Leaders of the Republican and Democratic parties preferred holding two separate primaries at the same time, and forcing voters to choose between voting in just the Democratic primary or just the Republican primary. After that "pick-a-party" process replaced the "top two" primary, voters in Pierce County rebelled by adopting ranked choice voting.
When a final court decision restored the "top two" primary process, the driving force for using the ranked choice voting disappeared. By switching back to "top two" primaries, the county eliminated the need to print separate ballots.7
Burlington, Vermont used instant runoff voting (IRV) between 2006-2010 to elect the mayor. The candidate chosen in the second election became involved in a corruption scandal. A vote to stop using the ranked choice voting/instant runoff voting process served as a referendum on the mayor, and the city returned to plurality voting. However, voters in 2021 decided that starting in 2023, races for seats on the city council would be decided by ranked choice voting.8
Maine adopted the ranked choice voting process in 2016. In the 2018 race for the Second Congressional District, he Democratic candidate won 45.58% of the vote and the Republican candidate won 46.33%. Two other candidates earned 8.08% of the vote. In a plurality election, the Republican would have won. However, no candidate had won 50% of the vote, so second preferences were considered in a second round of counting. In that round, the second preferences for the two candidates wih he least votes were counted, and the Democratic candidate won with 50.62% of the vote.
second preferences in ranked choice voting determined the winner in a 2018 Maine election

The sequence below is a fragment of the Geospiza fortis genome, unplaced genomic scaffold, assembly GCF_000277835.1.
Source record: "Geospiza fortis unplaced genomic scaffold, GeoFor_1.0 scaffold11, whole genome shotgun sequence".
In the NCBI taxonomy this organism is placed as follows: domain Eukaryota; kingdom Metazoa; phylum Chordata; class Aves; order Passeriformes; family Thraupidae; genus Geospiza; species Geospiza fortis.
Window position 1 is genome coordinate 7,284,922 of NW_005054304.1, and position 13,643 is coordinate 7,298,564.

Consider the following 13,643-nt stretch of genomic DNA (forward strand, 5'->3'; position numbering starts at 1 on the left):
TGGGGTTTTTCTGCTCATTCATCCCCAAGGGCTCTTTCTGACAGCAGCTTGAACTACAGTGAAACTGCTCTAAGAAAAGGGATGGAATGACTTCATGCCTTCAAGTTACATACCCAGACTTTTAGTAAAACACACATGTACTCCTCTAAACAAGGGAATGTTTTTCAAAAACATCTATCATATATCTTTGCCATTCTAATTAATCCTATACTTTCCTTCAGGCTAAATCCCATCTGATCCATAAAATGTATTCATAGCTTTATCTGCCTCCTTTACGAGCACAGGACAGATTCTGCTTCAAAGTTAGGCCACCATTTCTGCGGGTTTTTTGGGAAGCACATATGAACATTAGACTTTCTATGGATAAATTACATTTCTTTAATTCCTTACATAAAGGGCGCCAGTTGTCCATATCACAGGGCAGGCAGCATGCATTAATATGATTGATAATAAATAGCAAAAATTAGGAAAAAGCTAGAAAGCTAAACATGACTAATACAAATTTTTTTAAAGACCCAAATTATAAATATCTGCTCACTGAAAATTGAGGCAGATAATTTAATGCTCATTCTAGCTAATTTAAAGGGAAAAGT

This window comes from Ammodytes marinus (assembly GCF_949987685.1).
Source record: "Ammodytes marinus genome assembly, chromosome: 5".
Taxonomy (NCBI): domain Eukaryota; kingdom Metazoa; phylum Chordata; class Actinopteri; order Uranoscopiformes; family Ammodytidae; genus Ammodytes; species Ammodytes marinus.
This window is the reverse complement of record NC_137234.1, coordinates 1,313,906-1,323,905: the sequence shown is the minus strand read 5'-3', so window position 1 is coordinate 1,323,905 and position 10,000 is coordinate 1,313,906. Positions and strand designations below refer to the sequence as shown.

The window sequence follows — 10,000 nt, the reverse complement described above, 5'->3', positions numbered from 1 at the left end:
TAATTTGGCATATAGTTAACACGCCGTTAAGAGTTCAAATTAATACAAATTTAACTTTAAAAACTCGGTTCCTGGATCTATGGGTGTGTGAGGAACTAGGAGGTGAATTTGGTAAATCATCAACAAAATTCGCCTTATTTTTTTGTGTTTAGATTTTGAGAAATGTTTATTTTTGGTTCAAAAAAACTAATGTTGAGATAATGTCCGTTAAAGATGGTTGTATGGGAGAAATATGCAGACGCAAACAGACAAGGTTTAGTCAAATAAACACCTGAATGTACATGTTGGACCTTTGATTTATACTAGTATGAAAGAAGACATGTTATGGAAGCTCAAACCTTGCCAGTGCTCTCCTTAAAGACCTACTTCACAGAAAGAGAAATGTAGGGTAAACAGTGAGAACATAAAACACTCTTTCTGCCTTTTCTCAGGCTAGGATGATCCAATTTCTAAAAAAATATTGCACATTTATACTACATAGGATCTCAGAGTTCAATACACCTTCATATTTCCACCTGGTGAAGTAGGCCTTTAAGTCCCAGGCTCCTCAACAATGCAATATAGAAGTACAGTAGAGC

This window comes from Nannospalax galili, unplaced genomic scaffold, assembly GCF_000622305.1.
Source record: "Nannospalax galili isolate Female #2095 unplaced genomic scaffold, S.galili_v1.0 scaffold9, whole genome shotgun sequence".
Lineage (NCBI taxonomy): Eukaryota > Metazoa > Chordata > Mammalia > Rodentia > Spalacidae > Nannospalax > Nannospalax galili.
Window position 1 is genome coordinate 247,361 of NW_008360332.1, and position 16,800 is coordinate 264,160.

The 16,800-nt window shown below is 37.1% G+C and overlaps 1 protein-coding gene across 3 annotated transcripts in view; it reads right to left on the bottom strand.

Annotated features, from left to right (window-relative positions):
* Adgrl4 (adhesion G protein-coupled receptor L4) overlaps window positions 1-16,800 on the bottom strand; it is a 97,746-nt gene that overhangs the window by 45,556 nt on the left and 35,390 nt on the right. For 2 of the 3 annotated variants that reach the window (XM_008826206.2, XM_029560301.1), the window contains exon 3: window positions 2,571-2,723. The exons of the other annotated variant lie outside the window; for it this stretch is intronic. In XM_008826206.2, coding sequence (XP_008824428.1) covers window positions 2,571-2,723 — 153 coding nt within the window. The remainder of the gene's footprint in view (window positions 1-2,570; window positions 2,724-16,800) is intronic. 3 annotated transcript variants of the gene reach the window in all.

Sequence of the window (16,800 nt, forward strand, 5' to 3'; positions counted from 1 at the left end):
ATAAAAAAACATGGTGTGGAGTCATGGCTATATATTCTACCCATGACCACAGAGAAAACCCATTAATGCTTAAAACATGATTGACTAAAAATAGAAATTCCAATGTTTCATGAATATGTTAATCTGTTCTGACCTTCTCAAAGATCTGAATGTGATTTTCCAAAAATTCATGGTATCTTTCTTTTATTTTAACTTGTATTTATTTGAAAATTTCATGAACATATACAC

Source: Maine Department of the Secretary of State, Representative to Congress - District 2 - Results Certified to the Governor 11/26/18
Partisan polarization after the 2016 elections spurred interest, and Alaska voters adopted it in 2020. In a special House of Representatives election in Alaska in 2022 using ranked choice voting, the Republican candidate won more votes than the Democratic candidate but did not capture 50%. When the second choices were counted,
Massachusetts voters rejected ranked choice voting in 2020, but in 2022 Nevada voters approved amending their constitution to allow it. If endorsed a second time in 2024, Nevada would become the third state to adopt the process.9
Voters in New York City approved using ranked choice voting in 2019, and it was first used in the June 2021 primaries. In the Democratic primary for mayor, there were 13 candidates. Voters could indicate their top five preferences on the ballot. About 85% of the ballots were still relevant in the final decision, only 15% of the voters had chosen candidates which were not in the remaining top five and had cast "exhausted" or "inactive" ballots. In the terminology of ranked choice voting, "exhausted" or "inactive" ballots included no preference for the winning and second-place candidates.
Nine municipalities in Salt Lake County, Utah used ranked choice voting in 2021, as did Benton County in Oregon. Hawaii approved it for county council elections in 2023.10
by July 2022, various jurisdictions had authorized various forms of ranked choice voting
Source: FairVote, Ranked Choice Voting
Pierce County, Washington was the first jurisdiction to use ranked choice voting for local elections
Source: Pierce County, Washington, Informational Brochure